Is the Rust Belt still Trump country?


Democrats lead in the major statewide races in Pennsylvania, Ohio, Michigan and Wisconsin — the states that provided the Electoral College votes to put Donald Trump in the White House — along with Minnesota, Indiana and Illinois, for a total of 13 governorship and Senate contests. > NY Times

Is the Midwest really Trump country?

Donald Trump shocked political journalists with his 2016 victory, which relied heavily on cracking the so-called “blue wall” states of Pennsylvania, Wisconsin, and Michigan. But what will it mean if Republicans sustain large losses in these very states only two years after Trump’s invasion of them? > Washington Post

Study: ‘Deaths of Despair’ may have helped fuel Trump’s victory


U.S. voters’ despair over poor health and premature deaths might have tipped the 2016 presidential election in Donald Trump’s favor, a new analysis argues. Counties that voted Republican more heavily had a 15 percent higher age-adjusted death rate than counties that voted heavily Democratic, researchers found. > HealthDay News

Johnson downplays Russian threat to U.S. elections


U.S. Sen. Ron Johnson is downplaying the threat Russia poses to U.S. elections, saying “these are not the greatest threats to our democracy.” Part of a contingent of senators who visited Russia last week, Johnson said U.S. elections are very difficult to hack and remain secure, while Russia’s interference on social media in 2016 was minimal. > CBS 58 Milwaukee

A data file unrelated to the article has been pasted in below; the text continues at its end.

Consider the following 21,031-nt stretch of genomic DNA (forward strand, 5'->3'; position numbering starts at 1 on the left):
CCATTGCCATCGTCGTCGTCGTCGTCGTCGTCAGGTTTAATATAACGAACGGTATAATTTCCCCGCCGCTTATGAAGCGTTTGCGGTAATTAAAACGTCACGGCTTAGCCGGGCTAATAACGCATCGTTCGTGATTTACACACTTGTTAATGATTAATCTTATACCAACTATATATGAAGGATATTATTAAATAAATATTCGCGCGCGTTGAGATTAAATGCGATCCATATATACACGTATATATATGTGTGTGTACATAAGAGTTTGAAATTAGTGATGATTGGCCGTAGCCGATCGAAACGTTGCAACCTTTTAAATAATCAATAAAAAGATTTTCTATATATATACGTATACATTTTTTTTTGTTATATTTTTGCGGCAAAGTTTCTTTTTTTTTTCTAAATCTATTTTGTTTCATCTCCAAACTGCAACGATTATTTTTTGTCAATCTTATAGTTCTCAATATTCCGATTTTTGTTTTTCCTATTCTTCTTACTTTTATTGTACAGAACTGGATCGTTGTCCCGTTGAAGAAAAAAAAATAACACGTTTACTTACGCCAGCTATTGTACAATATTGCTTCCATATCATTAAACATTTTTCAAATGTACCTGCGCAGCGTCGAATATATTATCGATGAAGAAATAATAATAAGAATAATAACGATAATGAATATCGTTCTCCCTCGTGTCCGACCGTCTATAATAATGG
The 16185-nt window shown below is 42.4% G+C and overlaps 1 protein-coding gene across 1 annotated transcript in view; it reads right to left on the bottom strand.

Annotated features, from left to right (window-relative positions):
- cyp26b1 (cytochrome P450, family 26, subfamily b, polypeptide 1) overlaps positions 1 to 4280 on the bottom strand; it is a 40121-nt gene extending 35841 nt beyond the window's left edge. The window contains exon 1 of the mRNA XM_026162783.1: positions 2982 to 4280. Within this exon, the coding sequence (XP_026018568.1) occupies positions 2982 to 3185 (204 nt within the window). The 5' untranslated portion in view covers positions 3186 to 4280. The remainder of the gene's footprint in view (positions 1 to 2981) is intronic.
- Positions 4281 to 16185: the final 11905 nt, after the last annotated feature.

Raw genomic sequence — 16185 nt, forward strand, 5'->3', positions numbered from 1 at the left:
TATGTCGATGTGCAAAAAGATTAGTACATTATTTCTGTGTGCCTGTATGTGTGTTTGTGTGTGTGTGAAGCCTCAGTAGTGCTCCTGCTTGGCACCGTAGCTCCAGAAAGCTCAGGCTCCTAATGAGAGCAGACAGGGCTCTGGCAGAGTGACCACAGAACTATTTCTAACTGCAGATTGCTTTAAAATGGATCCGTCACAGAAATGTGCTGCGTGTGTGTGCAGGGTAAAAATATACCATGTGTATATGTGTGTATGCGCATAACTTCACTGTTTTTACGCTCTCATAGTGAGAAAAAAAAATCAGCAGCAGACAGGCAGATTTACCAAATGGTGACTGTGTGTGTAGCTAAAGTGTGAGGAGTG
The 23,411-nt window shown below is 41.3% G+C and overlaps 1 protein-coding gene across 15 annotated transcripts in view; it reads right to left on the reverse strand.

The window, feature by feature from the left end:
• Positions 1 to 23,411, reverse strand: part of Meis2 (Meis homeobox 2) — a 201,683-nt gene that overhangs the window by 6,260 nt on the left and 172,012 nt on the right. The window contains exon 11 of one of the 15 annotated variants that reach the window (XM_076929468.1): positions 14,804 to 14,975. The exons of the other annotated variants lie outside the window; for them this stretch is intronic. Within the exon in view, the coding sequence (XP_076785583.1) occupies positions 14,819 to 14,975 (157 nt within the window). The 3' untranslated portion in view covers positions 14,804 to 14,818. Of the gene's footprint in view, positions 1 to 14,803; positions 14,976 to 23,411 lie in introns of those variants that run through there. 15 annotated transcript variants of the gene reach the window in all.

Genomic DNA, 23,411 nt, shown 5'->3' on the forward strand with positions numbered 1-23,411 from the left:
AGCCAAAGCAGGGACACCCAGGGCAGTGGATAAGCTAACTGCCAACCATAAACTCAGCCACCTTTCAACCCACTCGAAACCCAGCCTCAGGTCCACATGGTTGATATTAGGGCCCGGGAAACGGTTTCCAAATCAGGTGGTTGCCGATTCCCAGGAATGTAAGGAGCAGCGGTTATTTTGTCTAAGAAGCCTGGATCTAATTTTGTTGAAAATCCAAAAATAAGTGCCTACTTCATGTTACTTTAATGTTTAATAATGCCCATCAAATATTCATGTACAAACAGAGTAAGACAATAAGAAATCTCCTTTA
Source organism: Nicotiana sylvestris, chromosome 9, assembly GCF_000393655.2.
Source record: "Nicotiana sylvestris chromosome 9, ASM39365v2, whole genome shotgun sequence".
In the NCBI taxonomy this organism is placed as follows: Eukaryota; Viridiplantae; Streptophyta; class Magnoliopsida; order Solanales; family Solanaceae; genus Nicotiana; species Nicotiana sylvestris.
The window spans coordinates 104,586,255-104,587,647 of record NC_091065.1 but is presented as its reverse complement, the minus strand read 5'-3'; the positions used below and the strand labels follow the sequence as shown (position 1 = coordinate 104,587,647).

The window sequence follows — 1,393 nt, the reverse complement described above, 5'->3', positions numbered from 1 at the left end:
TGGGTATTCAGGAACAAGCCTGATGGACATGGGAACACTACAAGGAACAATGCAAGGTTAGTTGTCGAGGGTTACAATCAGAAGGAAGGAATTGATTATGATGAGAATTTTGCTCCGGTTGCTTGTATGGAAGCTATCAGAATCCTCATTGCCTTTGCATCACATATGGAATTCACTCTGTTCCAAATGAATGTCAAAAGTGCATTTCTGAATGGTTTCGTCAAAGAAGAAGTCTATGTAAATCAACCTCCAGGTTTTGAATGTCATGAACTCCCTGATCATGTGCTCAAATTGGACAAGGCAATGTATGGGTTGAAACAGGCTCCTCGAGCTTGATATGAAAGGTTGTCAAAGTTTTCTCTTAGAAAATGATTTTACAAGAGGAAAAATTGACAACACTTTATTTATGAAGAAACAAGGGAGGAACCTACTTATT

‘The Fall Of Wisconsin’ puts the state’s 2016 presidential choice in context


In 2016, Wisconsin picked a Republican for president for the first time since 1984. In his new book, Dan Kaufman, who grew up in the state, aims to show the vote for Trump was part of a larger story. > NPR

Wisconsin Democrats shell-shocked in 2016 have regrouped for 2018, 2020

Donald Trump’s romp through white, working-class America in 2016 was nowhere more traumatic for Democrats than in Wisconsin, which flipped for a Republican president for the first time since 1984. Two years later, shell-shocked Democrats are picking up the pieces, pouring money and resources into Wisconsin in a test run for 2020. > POLITICO